We have an address, any number between 0 and 4095 inclusive. In binary this number is (0000) abcd efgh ijkl. To get the 1st word address, we bit shift the whole number right 8 bits, so it becomes 0000 abcd. Then, bit shifting the number back 8 bits it becomes (0000) abcd 0000 0000. If we then subtract this derived number (which is just the 1st word address with 8 0’s tacked on) from the original address ((0000) abcd efgh ijkl), we can get the lower byte of the address, (oooo oooo) efgh ijkl. To make the whole thing easier to understand, I’ve made up another example sketch to show the functionality of this.

void setup() 
{
  Serial.begin(9600);
  word address = 4096;
  byte BYTE_1 = address >> 8;
  byte BYTE_2 = address - (BYTE_1 << 8);

  Serial.print("Address is: ");
  Serial.println(address);
  Serial.print("1st word is: ");
  Serial.println(BYTE_1);
  Serial.print("2nd word is: ");
  Serial.println(BYTE_2);

}

void loop() 
{

}

I made functions to simplify sketches needing to use these:

byte highAddressByte(word address)
{
  byte BYTE_1;
  BYTE_1 = address >> 8;
  return BYTE_1;
}

byte lowAddressByte(word address)
{
  byte BYTE_1;
  byte BYTE_2;
  BYTE_1 = address >> 8;
  BYTE_2 = address - (BYTE_1 << 8);
  return BYTE_2;
}

These can be easily integrated into the first sketch:

#include <Wire.h>
#define AT24C32 0x50

byte data;
word a = 0;

byte highAddressByte(word address)
{
  byte BYTE_1;
  BYTE_1 = address >> 8;
  return BYTE_1;
}

byte lowAddressByte(word address)
{
  byte BYTE_1;
  byte BYTE_2;
  BYTE_1 = address >> 8;
  BYTE_2 = address - (BYTE_1 << 8);
  return BYTE_2;
}

void setup()
{ 
 Wire.begin();
 Serial.begin(9600);
 delay(1000); 

 //WRITE!!!!*******************************
 Wire.beginTransmission(AT24C32);

 Wire.write(highAddressByte(a));      //First Word Address
 Wire.write(lowAddressByte(a));      //Second Word Address

 Wire.write(0x41);      //Write an 'A'

 delay(10);

 Wire.endTransmission();
 delay(10);

 //READ!!!!*********************************
 Wire.beginTransmission(AT24C32);
 Wire.write(highAddressByte(a));      //First Word Address
 Wire.write(lowAddressByte(a));      //Second Word Address
 Wire.endTransmission();
 delay(10);

 Wire.requestFrom(AT24C32, 1);
 delay(10);
 data = Wire.read();
 Serial.write(data);      //Read the data and print to Serial port
 Serial.println();
 delay(10);
}

void loop()
{
}

You can also further integrate these functions into other functions eg.  AT24C32.Write/Read(address, location, data), but I’ll leave that to the reader to work out, it really shouldn’t be hard…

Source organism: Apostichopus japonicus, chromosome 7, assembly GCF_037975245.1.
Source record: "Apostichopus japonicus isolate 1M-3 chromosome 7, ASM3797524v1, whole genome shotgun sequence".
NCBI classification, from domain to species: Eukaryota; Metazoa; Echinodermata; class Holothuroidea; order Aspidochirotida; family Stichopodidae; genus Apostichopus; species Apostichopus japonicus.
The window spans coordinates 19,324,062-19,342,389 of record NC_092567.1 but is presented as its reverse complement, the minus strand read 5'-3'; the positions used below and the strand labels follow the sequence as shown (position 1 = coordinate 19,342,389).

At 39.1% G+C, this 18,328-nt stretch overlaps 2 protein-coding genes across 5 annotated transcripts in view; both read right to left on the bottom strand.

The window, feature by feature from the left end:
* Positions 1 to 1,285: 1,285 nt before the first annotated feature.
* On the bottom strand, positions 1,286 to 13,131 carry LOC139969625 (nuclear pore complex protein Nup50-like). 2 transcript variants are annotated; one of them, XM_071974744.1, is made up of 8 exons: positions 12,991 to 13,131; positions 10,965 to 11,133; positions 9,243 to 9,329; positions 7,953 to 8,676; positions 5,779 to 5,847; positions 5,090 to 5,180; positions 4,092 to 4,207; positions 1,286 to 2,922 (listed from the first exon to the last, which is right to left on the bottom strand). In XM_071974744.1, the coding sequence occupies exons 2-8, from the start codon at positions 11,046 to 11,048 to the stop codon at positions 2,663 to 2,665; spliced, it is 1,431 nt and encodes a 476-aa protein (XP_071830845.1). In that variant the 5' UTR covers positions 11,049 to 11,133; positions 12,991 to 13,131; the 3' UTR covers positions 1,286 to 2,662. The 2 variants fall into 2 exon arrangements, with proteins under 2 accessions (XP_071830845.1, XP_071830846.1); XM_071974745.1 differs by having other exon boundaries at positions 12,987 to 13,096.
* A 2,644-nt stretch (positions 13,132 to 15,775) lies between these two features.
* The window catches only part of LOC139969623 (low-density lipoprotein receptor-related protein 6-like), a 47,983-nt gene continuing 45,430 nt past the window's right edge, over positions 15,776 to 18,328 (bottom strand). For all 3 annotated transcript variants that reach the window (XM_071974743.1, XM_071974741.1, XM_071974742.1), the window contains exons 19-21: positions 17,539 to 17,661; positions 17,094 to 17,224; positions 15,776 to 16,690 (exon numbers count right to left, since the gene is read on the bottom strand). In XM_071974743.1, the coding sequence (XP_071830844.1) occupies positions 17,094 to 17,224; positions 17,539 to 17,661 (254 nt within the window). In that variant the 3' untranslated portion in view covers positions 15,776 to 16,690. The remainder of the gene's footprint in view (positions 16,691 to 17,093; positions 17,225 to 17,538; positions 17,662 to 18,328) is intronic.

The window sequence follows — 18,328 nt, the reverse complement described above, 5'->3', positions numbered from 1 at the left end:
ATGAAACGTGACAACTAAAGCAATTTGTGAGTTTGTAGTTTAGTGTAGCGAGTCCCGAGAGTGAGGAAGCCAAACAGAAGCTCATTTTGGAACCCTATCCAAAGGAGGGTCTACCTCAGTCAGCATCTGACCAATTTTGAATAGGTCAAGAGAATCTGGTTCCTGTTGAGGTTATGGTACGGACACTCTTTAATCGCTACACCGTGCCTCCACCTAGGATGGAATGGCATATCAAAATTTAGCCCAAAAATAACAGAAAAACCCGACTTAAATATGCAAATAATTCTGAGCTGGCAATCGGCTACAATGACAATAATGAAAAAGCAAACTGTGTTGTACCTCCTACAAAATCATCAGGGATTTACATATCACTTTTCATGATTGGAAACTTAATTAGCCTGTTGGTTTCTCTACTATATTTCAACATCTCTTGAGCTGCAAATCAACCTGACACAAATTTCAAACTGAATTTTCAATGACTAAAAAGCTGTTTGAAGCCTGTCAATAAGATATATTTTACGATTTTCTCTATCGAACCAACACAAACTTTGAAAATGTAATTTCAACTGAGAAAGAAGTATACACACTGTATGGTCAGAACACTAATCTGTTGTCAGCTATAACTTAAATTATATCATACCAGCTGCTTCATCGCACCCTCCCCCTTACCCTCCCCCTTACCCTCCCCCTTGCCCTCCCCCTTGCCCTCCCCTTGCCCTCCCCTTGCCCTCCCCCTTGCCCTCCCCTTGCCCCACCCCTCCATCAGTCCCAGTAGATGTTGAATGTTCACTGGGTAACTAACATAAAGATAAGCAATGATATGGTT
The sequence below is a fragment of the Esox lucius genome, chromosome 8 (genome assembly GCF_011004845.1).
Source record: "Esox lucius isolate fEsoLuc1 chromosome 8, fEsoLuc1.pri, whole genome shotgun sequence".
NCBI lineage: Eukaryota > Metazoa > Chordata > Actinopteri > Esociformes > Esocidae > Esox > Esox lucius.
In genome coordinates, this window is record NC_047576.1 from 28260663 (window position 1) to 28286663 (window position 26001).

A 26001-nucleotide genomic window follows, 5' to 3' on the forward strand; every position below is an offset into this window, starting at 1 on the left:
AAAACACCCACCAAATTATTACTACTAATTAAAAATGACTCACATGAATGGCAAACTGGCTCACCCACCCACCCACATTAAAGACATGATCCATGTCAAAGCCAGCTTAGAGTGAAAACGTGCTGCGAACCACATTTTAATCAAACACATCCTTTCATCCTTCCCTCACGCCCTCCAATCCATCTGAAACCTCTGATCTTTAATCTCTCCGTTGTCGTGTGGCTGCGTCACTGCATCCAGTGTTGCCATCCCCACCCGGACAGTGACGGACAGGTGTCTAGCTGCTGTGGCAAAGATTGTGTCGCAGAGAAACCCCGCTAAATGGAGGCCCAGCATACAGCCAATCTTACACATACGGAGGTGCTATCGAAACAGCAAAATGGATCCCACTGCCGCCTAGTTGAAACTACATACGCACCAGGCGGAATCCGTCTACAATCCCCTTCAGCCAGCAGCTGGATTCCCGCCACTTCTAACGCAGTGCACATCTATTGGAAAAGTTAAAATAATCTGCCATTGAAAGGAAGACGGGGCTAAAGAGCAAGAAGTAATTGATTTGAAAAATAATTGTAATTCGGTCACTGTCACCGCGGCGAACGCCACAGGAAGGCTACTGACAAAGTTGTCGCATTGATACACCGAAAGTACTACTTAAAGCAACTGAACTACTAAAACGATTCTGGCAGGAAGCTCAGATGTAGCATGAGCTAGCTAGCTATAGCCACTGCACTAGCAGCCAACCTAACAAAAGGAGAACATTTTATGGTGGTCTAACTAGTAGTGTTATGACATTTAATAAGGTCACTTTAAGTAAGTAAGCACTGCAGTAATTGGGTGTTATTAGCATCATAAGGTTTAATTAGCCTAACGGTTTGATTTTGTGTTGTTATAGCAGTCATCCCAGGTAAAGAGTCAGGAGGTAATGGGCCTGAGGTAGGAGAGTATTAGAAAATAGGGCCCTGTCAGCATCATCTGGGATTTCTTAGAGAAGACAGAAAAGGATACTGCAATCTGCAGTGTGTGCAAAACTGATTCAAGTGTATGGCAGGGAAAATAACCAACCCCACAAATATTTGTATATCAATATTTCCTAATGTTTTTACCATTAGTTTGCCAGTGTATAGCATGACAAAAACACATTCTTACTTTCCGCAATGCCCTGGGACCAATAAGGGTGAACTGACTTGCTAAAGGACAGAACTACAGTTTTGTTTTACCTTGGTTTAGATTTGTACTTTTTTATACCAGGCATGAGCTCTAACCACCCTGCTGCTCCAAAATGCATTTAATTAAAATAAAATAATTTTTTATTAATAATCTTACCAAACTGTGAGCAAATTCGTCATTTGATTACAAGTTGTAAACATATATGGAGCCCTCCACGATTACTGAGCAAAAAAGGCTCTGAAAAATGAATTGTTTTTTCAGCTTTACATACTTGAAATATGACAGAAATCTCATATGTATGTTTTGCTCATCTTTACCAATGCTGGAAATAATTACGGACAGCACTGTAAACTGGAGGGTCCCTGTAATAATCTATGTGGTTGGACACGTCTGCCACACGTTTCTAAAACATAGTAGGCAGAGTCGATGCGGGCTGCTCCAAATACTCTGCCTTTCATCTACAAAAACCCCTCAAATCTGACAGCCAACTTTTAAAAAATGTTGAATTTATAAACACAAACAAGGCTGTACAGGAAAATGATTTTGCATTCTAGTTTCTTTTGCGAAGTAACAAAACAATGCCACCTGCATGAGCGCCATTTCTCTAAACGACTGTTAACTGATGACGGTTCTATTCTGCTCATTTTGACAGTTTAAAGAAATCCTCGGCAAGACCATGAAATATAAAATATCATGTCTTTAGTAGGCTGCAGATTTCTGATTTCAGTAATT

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11 Comments

Filed under Arduino

11 responses to “AT24C32 EEPROM and arduino

  1. Very helpful, thank you!

  2. Pingback: Buffering sensor data to an AT24C32 eeprom on I2C | An Arduino based underwater sensor project

  3. Wire.beginTransmission(address);

    Wire.write(0x00); //First Word Address
    Wire.write(0x00); //Second Word Address

    Wire.write(0x41); //Write an ‘A’
    ; //Second Word Address

    Wire.write(0x41); //Write an ‘A’

    this part is form the top of your code. I am confused on “second word address” line, the value is (0x00) and it is just the same of prior line( the first word address)
    is this correct? if correct why are they same ? I am confused exactly here, can you explain ?
    btw. thank you for sharing, it is really helpful.

    • The number of available addresses is larger than one byte (0-255), so the address word stretches over 2 bytes to give a greater address range. Check out page 11 of the atmel datasheet for a more technical explanation. Hope this helps.

  4. and another;
    //READ!!!!*********************************
    Wire.beginTransmission(address);
    Wire.write(0x00); //First Word Address
    Wire.write(0x00); //Second Word Address
    ***********************************************************
    this part refers to read data from eprom(I think).
    but you used Wire.write command, is this correct? shouldn’t it be “Wire.read” . if your command is true rhat is the difference between reading and writing. how does the eprom chip understand your commend if it is read or write. and why are the values (0x00) are the same in both two lines?

  5. Namo Aton

    Thanks! Very helpfull

  6. Andrew

    Thank you very much!

  7. Andrew

    There is an easier way to calculate BYTE_2:
    byte BYTE_2 = address & 0xFF;

  8. Calade

    Very interesting and well explained !

  9. scuba_2

    Brilliant , well explained thank you very much.